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Setting and keeping a budget

FRANKLIN LIVING—Budget. Does even saying that word make you cringe?

Don’t worry; you’re not alone. Truth be told, it’s a lot easier to break a budget than make it. So what’s the deal? What makes budgeting so hard (or at least seem that way)?

Typically when we try to budget, we take an “all or nothing”

Emily Mays

mindset. Most of us wind up failing very quickly – and developing an aversion to this budget business just as quickly.

Oftentimes we set ourselves up for failure because we don’t actually know how much we have to spend. We have an idea of what is available but not a realistic picture. Additionally, when we can buy just about anything with a few clicks, self-control in spending becomes an afterthought. Not to mention, everyone is so busy! We think budget means we have to stop and pull out the calculator, and nobody has time for that.

Everyone has trouble sticking to a budget – except maybe my mother, who considers it a personal challenge to beat her best power bill each and every month.

Before you start making strategic cuts to get your budget in line, take the all-important step of figuring out what you’re spending where. Sometimes we decide to “budget” and start cutting out the morning coffee run or eliminating eating out without taking into consideration how much we actually have to spend on these purchases to begin with – thus starting an endless cycle of failed budgeting.

To get your budget off on the right foot, start by breaking down your income and expenses. There are a lot of mobile app options available to help with this, or you can simply get a notebook and start making some lists. Keep up with what you’re spending on all your bills, such as mortgage/rent, gas, groceries, eating out, cell phone/internet, television, entertainment and kids’ activities. Get real and get it ALL down. Keep in mind, it might take more than one month to track everything, and that’s OK!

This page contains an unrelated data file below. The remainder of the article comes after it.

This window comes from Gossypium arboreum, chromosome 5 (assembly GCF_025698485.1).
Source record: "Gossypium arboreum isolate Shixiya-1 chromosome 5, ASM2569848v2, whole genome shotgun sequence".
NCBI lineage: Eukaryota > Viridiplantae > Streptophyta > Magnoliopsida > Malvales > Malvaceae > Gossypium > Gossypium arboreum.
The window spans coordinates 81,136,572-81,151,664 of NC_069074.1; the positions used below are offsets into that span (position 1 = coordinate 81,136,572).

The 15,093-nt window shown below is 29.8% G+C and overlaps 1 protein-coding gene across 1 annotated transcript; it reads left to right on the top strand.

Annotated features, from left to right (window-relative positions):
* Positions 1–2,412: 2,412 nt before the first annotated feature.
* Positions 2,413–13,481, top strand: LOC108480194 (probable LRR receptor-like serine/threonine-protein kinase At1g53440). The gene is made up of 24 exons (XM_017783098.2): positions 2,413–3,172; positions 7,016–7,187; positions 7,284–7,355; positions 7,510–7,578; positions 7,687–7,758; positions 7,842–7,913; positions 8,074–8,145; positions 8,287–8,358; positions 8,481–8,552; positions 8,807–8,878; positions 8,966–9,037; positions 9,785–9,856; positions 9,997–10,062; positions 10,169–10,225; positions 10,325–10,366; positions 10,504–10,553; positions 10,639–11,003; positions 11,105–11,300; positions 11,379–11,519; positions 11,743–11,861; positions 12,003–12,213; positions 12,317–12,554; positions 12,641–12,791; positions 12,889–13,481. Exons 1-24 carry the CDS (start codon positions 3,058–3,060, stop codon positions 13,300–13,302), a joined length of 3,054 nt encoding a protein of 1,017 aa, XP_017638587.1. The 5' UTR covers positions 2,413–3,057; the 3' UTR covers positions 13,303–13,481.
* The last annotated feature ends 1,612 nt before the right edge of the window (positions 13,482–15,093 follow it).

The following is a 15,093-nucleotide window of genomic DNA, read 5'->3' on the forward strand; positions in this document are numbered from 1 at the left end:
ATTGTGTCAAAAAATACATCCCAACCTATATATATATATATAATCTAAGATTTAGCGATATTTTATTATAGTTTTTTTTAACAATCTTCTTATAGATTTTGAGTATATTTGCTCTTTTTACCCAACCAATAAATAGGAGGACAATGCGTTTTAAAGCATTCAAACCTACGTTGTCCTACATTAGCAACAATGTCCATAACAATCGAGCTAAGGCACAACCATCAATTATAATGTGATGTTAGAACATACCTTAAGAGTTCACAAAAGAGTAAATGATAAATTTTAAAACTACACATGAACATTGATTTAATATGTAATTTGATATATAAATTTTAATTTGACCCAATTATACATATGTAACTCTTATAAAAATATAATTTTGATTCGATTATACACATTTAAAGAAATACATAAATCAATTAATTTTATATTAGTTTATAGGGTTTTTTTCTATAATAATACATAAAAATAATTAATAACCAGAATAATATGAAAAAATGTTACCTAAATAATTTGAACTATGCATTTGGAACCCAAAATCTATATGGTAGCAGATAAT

Knowing first what your disposable income is, after all your expenses, gets you the green light to start analyzing where you can make those strategic cuts in your spending habits. That’s precisely what we’re going to talk about next time.


Emily Mays is vice president/senior marketing director at Community Spirit Bank in Red Bay, working in finance for 13 years. She is an enthusiastic social media marketer, financial literacy advocate and go local supporter. She lives in East Franklin and has one daughter, Lola, 10.

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